Brief aside: much like I struggled to become accustomed to using wedding-related terms (“our wedding,” “my fiance,” “our big day,” “his wife”), I get tongue-twisted when faced with baby-related terms, much to the chagrin of my mother.
“Please quit calling the baby – YOUR baby – a monster! It’s just not nice!”
“But I’m saying our little monster, Mom.”
I’m working on it in my head, I promise, and any day now I might be able to say, “my sweet baby boy” without blanching.
We’ve known what we’d be naming this kiddo since we found out he was a boy. My husband is a Jr., so it seemed natural – and easily agreed upon – that we’d name the baby after him. He’ll be a III.
We haven’t figured out what to call him, though. We could go with “James,” which will be his given name, but neither of us is really into that idea. We could roll with any of the various James-related nicknames a la Jim or Jimmy. We could call him Jay, which was my first preference and still a strong possibility.
But the names are all so… white! (Ahem, caucasian.) Bear with me if I take a quick trip into semi-non-political-correctness….
My child’s formal name will give no indication that his mother is Hispanic. I’m mostly at peace with that. Mostly. I’ve always wanted to name my kids in a way that would be pronounceable by Spanish speakers, even if my Spanish-speaking grandparents are no longer alive. (Try saying “Desiree” with a Spanish accent, I dare you. My poor abuelita – grandmother – never could get it right, so she just gave the little girl a nickname.) If he were a girl, we’d agreed on names with sentimental ties to my family; as a boy, we’d both long assumed he’d take my husband’s name. Eventually this kiddo’s given name will cease to make me imagine him as an infant in a tweed coat with leather elbow patches. Right? Right?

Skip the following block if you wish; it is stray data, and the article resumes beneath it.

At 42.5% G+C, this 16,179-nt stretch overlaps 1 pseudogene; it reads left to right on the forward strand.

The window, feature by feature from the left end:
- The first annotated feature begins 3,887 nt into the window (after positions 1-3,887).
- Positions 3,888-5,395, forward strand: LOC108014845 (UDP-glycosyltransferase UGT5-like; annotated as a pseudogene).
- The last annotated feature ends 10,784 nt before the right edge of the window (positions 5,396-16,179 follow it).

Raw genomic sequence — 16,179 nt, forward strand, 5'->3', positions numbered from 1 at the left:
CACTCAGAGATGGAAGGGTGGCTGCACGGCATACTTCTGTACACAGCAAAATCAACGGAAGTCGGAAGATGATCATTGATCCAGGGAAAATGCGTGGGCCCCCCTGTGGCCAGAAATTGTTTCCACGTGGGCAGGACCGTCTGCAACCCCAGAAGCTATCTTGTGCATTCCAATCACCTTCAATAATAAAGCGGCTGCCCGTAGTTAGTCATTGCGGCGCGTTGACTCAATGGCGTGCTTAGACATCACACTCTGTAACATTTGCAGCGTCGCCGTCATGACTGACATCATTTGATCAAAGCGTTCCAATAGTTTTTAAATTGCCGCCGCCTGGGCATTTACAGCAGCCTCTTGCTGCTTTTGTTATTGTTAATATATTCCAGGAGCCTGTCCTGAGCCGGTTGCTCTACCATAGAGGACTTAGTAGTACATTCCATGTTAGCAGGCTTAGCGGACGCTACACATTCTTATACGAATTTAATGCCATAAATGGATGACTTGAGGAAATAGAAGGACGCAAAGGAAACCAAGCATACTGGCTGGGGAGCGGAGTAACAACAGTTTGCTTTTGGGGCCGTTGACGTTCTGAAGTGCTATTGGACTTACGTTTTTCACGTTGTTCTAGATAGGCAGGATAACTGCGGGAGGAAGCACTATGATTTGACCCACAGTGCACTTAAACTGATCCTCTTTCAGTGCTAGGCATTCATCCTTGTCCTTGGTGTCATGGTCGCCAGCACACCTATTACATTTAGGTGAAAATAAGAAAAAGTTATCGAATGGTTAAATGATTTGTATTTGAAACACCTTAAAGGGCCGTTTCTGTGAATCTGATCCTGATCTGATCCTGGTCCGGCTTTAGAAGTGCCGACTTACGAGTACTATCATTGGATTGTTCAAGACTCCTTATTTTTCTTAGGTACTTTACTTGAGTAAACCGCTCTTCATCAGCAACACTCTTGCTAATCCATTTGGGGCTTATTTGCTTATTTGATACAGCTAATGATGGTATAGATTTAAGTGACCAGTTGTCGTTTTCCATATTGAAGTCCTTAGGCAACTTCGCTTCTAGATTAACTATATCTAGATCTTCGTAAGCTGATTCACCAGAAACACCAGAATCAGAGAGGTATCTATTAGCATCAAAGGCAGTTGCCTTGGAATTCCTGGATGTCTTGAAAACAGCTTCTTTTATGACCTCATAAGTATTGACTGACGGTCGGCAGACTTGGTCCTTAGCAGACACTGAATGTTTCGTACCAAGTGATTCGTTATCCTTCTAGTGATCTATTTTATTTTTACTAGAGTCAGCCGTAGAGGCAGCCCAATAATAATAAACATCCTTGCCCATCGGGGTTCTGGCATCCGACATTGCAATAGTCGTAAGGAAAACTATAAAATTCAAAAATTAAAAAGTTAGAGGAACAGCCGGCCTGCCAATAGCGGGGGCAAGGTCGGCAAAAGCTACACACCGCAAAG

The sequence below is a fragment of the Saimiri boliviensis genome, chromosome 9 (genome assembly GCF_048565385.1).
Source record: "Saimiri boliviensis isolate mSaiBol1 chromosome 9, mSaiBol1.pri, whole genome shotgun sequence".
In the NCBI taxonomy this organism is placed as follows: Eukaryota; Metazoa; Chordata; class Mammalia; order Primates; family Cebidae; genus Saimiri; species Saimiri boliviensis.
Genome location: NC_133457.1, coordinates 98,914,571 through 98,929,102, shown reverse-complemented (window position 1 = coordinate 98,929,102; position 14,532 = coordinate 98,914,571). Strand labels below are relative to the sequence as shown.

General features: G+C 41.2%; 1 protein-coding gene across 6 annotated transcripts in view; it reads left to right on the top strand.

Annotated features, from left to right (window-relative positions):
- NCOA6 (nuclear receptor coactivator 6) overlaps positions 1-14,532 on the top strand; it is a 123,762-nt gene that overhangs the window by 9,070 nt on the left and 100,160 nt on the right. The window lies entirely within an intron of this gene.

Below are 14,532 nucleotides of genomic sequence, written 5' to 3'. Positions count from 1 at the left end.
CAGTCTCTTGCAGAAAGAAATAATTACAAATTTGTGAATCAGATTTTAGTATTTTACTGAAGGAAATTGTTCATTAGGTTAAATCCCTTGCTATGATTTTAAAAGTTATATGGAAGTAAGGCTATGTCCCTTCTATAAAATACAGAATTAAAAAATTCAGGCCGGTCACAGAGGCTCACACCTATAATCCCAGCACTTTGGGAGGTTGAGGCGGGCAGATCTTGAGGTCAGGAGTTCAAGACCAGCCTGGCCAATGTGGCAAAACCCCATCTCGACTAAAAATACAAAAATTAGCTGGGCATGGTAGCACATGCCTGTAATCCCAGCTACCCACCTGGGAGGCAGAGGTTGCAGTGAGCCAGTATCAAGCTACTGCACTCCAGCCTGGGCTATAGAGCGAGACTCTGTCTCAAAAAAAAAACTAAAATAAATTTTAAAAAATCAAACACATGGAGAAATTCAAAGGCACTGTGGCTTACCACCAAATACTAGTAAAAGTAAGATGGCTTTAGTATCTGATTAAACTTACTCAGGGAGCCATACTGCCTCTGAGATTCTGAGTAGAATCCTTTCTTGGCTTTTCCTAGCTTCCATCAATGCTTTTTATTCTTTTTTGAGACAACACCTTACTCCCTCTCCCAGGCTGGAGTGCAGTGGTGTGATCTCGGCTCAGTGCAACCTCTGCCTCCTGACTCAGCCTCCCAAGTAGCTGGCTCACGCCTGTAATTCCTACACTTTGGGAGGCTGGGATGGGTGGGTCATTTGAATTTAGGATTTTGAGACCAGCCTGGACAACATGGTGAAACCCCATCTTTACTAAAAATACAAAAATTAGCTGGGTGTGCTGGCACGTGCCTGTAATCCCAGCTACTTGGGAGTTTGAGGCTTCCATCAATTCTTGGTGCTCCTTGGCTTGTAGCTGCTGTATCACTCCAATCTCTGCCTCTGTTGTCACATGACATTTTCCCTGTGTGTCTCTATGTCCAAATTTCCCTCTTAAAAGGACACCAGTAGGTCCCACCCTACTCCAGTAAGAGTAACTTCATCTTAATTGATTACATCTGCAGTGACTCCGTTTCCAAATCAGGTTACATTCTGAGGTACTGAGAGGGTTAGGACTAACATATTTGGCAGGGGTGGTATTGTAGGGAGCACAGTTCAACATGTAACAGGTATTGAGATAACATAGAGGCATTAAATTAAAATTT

Though my last name is pretty Caucasian now, my first name (Marisa) will always give some indication of my background.
So while I don’t want to call my son something totally unrelated to his given name, we’re strongly considering the possibility of nicknaming him after my brother and father (“Rudy”) despite being named after my husband and his father (“James”). Another option? My husband can’t help but want to call him Leon (Spanish pronunciation with emphasis on the “o”), my grandfather’s name, but he’d inevitably be called LEEon and I’m not a fan.
Either way, the clear benefit would be some tie into my family, though the name isn’t particularly Hispanic. The downside? Poor kid would be called a name wholly unrelated to his real name. (“Rudy, your real name is James? What sense does that make?”)
My husband – who is named “James” but goes by “Joey” – assures me this is no big deal, but the inner judgmental me who long declared annoyance at people who misspelled their kid’s names “so they’re unique” (and really just saddled the poor kid with having to forever correct misspellings) is having a hard time.
Am I really considering assigning two names to my child that are unrelated? Yes, yes, I am.
Am I a bit uncomfortable at the whole idea? Yes, yes I am.
I think this might be more acceptable in the South where people are more likely to be called by their middle names than anywhere else I’ve been. It might also be more okay because of my husband’s name-nickname mismatch. Or maybe it just seems okay because I’m looking for a brilliant solution that makes everyone happy, myself included? I don’t know anymore.
So for now, we’ll stick to calling him “our little dude,” or “Kicky McKickerston.”
Ooh, or Indiana, so then we’d be naming our kid after our dog who was named after a character in a movie who was nicknamed after his dog! So meta, I love it. Unfortunately, nobody else does, luckily for my son. Ha.